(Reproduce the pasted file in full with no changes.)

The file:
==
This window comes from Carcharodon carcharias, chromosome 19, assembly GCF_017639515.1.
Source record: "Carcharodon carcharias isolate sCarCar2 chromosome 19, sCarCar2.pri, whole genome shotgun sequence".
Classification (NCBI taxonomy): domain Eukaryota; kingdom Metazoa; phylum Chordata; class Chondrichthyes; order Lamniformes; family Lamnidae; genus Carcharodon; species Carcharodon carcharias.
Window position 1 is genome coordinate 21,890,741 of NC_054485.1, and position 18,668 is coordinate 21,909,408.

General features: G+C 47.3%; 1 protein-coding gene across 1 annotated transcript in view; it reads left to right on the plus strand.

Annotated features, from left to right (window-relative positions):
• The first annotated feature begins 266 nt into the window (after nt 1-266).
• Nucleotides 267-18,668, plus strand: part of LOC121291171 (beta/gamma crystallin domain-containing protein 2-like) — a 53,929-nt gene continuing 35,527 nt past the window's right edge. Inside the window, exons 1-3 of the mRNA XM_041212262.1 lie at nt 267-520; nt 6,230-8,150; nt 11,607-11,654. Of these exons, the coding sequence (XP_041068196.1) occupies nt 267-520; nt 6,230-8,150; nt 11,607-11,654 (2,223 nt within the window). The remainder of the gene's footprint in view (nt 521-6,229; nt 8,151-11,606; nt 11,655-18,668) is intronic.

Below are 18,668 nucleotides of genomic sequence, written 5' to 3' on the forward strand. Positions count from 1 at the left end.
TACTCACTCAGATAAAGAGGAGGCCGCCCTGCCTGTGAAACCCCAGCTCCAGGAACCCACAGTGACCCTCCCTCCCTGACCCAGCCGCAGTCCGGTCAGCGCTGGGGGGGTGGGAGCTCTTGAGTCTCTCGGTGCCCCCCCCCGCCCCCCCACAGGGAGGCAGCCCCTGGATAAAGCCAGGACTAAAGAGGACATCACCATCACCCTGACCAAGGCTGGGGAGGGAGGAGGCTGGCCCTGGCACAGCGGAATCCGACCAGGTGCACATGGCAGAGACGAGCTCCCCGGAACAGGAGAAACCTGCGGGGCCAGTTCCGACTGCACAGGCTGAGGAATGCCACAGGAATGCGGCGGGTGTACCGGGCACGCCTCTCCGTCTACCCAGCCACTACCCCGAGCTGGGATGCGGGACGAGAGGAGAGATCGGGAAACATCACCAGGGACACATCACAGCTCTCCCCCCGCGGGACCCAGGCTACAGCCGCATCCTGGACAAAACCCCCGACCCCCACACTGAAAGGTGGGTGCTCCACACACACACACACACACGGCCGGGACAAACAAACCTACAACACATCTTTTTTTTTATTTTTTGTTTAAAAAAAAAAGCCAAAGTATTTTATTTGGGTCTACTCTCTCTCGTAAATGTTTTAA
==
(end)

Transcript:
This window comes from Carcharodon carcharias, chromosome 19, assembly GCF_017639515.1.
Source record: "Carcharodon carcharias isolate sCarCar2 chromosome 19, sCarCar2.pri, whole genome shotgun sequence".
Classification (NCBI taxonomy): domain Eukaryota; kingdom Metazoa; phylum Chordata; class Chondrichthyes; order Lamniformes; family Lamnidae; genus Carcharodon; species Carcharodon carcharias.
Window position 1 is genome coordinate 21,890,741 of NC_054485.1, and position 18,668 is coordinate 21,909,408.

General features: G+C 47.3%; 1 protein-coding gene across 1 annotated transcript in view; it reads left to right on the plus strand.

Annotated features, from left to right (window-relative positions):
• The first annotated feature begins 266 nt into the window (after nt 1-266).
• Nucleotides 267-18,668, plus strand: part of LOC121291171 (beta/gamma crystallin domain-containing protein 2-like) — a 53,929-nt gene continuing 35,527 nt past the window's right edge. Inside the window, exons 1-3 of the mRNA XM_041212262.1 lie at nt 267-520; nt 6,230-8,150; nt 11,607-11,654. Of these exons, the coding sequence (XP_041068196.1) occupies nt 267-520; nt 6,230-8,150; nt 11,607-11,654 (2,223 nt within the window). The remainder of the gene's footprint in view (nt 521-6,229; nt 8,151-11,606; nt 11,655-18,668) is intronic.

Below are 18,668 nucleotides of genomic sequence, written 5' to 3' on the forward strand. Positions count from 1 at the left end.
TACTCACTCAGATAAAGAGGAGGCCGCCCTGCCTGTGAAACCCCAGCTCCAGGAACCCACAGTGACCCTCCCTCCCTGACCCAGCCGCAGTCCGGTCAGCGCTGGGGGGGTGGGAGCTCTTGAGTCTCTCGGTGCCCCCCCCCGCCCCCCCACAGGGAGGCAGCCCCTGGATAAAGCCAGGACTAAAGAGGACATCACCATCACCCTGACCAAGGCTGGGGAGGGAGGAGGCTGGCCCTGGCACAGCGGAATCCGACCAGGTGCACATGGCAGAGACGAGCTCCCCGGAACAGGAGAAACCTGCGGGGCCAGTTCCGACTGCACAGGCTGAGGAATGCCACAGGAATGCGGCGGGTGTACCGGGCACGCCTCTCCGTCTACCCAGCCACTACCCCGAGCTGGGATGCGGGACGAGAGGAGAGATCGGGAAACATCACCAGGGACACATCACAGCTCTCCCCCCGCGGGACCCAGGCTACAGCCGCATCCTGGACAAAACCCCCGACCCCCACACTGAAAGGTGGGTGCTCCACACACACACACACACACGGCCGGGACAAACAAACCTACAACACATCTTTTTTTTTATTTTTTGTTTAAAAAAAAAAGCCAAAGTATTTTATTTGGGTCTACTCTCTCTCGTAAATGTTTTAA